Cloud is nice, but local is 'lekker'
Data ownership in the cloud is a complicated issue, says Douw Gerber, Business Development Manager, Cloud Services at Securicom.
Companies are buckling under the strain of ever-burgeoning enterprise data volumes. Cloud-based storage trumps traditional storage infrastructure because it enables companies to accommodate expanding data volumes without buying new servers, scrounging for rack space in the server room or allocating resources to manage it. However, there are some risks associated with storing company data in the public cloud. When it comes to enterprise data in the cloud, keeping it local is "lekker".
So says Douw Gerber, Business Development Manager, Cloud Services at Securicom. Securicom is a leader in managed IT security solutions, which is also the sole distributor of Cloudistics, a private cloud technology.
"Data security and accessibility are the big concerns with public cloud storage. A lot of companies are led to believe, by storage service providers, that their data is stored in South Africa. However, this is not the case. Companies are left with little or no control over the location of their data once it is taken outside their enterprise firewalls. The data's privacy settings are also beyond their control. So it begs the question; who really owns that data?
"There is also the risk of data separation. Every cloud-based service shares resources, namely space, on the provider's servers and other parts of the provider's infrastructure. There is a possibility that, should an attack be launched against another organisation which resides on the same physical hardware or infrastructure as your data, that your performance may be affected as well. Public cloud providers are also susceptible to data leaks if the user accounts are compromised."
He points out that data ownership in the cloud is a complicated issue. Depending where the public cloud service is storing the data, which could be in multiple locations across the globe, policies around data ownership is determined by both government and company policies and therefore data ownership may not always be retained.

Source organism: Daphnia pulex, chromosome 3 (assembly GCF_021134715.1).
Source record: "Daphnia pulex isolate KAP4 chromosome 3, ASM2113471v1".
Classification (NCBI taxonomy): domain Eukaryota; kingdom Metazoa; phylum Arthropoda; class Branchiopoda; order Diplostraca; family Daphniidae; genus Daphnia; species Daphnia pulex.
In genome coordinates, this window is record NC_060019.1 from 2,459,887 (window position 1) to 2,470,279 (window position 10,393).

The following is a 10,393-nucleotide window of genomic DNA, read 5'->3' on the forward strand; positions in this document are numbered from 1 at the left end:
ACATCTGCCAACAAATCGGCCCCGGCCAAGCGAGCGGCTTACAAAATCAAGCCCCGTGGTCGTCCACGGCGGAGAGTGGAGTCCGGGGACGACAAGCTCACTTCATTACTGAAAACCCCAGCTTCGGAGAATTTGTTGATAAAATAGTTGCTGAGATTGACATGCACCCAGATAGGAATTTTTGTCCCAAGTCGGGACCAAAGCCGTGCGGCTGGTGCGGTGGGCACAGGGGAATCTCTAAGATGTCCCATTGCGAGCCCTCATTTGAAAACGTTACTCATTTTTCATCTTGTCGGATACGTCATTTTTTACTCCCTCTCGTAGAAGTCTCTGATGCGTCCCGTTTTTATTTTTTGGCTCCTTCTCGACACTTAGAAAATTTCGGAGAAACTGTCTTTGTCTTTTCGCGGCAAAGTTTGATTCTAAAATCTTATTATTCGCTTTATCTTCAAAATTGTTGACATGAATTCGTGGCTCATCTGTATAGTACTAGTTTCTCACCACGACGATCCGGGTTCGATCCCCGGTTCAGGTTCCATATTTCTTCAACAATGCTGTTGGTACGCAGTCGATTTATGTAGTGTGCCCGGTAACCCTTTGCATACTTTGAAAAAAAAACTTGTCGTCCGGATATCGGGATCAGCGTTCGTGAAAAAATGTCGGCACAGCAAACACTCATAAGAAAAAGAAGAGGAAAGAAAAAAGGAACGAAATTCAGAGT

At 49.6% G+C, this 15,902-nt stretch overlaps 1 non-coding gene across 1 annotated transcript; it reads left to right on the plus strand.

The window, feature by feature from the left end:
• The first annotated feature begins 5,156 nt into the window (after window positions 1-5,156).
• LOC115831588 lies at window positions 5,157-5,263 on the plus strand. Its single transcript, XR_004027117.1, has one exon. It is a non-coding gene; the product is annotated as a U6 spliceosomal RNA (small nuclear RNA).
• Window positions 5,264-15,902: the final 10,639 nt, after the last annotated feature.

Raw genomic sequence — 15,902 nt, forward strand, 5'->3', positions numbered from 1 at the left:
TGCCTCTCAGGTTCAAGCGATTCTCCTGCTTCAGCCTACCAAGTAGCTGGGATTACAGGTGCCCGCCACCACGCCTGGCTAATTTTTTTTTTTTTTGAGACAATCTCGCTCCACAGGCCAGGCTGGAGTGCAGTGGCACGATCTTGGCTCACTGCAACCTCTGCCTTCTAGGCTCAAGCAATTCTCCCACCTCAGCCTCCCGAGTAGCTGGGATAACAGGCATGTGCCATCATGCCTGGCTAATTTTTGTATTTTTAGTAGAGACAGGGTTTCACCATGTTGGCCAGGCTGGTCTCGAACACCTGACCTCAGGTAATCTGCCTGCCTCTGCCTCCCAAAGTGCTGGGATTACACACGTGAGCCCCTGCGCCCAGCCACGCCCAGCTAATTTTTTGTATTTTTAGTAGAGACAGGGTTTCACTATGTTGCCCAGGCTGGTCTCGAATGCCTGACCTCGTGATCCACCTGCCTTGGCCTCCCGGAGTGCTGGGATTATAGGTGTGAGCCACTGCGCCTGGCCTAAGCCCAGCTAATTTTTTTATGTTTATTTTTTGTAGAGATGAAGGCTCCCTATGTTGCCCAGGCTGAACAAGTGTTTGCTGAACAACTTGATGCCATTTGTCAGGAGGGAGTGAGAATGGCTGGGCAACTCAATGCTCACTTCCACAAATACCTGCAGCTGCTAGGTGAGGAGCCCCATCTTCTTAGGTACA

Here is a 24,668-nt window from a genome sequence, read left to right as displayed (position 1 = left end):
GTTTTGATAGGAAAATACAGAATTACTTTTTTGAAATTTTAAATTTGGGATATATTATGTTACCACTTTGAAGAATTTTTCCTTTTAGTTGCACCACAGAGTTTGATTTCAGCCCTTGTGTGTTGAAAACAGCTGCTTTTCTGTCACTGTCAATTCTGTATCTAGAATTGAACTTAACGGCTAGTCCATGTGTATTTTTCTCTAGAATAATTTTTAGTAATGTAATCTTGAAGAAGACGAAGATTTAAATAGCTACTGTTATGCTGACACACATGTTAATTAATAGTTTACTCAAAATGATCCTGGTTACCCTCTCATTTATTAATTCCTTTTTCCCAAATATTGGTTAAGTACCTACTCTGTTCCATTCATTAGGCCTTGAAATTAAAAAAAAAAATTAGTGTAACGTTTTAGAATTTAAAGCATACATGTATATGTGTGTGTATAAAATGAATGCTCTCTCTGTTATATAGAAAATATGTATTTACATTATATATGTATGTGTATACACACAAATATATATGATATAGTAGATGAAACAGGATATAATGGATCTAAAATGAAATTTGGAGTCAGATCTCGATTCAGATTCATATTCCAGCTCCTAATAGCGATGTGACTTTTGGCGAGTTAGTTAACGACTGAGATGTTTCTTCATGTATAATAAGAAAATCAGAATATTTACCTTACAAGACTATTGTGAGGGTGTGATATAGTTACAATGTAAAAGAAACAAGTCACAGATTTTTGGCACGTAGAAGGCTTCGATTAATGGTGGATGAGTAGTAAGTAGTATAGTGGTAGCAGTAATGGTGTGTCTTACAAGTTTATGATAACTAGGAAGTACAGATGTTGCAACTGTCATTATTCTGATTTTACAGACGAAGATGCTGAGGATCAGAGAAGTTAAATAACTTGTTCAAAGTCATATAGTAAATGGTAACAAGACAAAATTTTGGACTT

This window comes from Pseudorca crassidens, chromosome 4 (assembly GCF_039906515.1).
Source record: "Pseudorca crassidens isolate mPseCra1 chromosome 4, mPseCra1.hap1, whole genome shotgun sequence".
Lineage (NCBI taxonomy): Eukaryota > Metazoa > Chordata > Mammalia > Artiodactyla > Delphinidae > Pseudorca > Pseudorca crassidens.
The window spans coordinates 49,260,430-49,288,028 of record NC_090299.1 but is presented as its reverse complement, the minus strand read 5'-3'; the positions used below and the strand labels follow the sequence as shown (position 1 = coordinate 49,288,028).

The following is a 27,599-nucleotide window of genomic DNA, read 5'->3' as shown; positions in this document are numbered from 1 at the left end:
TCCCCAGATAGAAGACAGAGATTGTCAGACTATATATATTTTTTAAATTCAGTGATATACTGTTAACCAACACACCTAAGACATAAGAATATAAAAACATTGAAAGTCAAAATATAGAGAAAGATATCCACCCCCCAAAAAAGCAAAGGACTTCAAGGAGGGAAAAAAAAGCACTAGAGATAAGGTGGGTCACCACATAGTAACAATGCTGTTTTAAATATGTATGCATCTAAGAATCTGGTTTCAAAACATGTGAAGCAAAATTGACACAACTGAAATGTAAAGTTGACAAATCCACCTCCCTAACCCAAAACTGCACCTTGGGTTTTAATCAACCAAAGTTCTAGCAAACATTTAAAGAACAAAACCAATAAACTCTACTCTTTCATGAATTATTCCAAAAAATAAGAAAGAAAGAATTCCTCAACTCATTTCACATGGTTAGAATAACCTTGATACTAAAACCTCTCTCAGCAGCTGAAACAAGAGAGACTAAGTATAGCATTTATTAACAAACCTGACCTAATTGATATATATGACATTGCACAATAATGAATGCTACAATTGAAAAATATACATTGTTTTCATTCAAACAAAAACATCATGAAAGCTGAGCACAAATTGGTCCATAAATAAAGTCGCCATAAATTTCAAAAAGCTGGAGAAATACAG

"When the time comes that companies want to move the data back to their private storage, they find the costs associated with this can be prohibitive."
Certainly, larger enterprises generally have well-defined IT strategies and policy and will be aware of the legislative and business risks associated with public cloud. Gerber says the major risks lie in the SME space, where public cloud, with its perceived low cost, seems like a very attractive solution. SMEs generally are not well informed in terms of legislative requirements as well as understanding the business risks associated with public cloud.
"Our advice, in short, if you are considering public cloud services: please pay attention to the contract that you sign with your provider and understand the laws under which the provider operates. Indeed, a better option for business-critical applications is a private cloud, like Cloudistics, which gives companies full control over their data but with the scalability and agility of the public cloud," he says.
Cloudistics is the first on-premises cloud in the world to provide for virtualisation, compute, network and storage, natively and imbedded, on one platform, to deliver a premium private cloud experience. Data security and privacy are significantly enhanced compared to the public cloud. In addition to the perfectly robust security that is possible on individual virtual machines, the private cloud can be isolated from all but the company that owns it. This restricted access, which can integrate with a firm's firewall and other remote access policies, offers an additional layer of security.
When compared to either dedicated hardware or public cloud alternatives, Cloudistics offers a greater degree of reliability thanks to a fault-resilient and redundant architecture that isn't shared in any way. This private cloud also delivers improved performance. Resources within the private cloud infrastructure are at the disposal of the company alone, so there is no rallying for capacity among other businesses. Companies also have total control over the configuration of their private cloud, security, the choice of operating systems and applications and how they choose to allocate resources.
Gerber concludes: "Before heading to the public cloud with all their business applications, companies should carefully weigh up their alternatives. The private cloud, specifically with Cloudistics, is not impacted by complexities around data ownership, and companies retain full control over what is essentially the lifeblood of their business; their data.
"Cloudistics keeps IT's lights burning while freeing up IT managers to focus on innovation in other areas. This is achieved via the inclusive three-year maintenance agreement that comes included with every Cloudistics platform. This combines remote monitoring of the hardware health by Cloudistics as well as on-site RMA, should a hardware component fail."
The sole distributor of Cloudistics in southern Africa, Securicom provides managed and professional services to companies in the southern African region.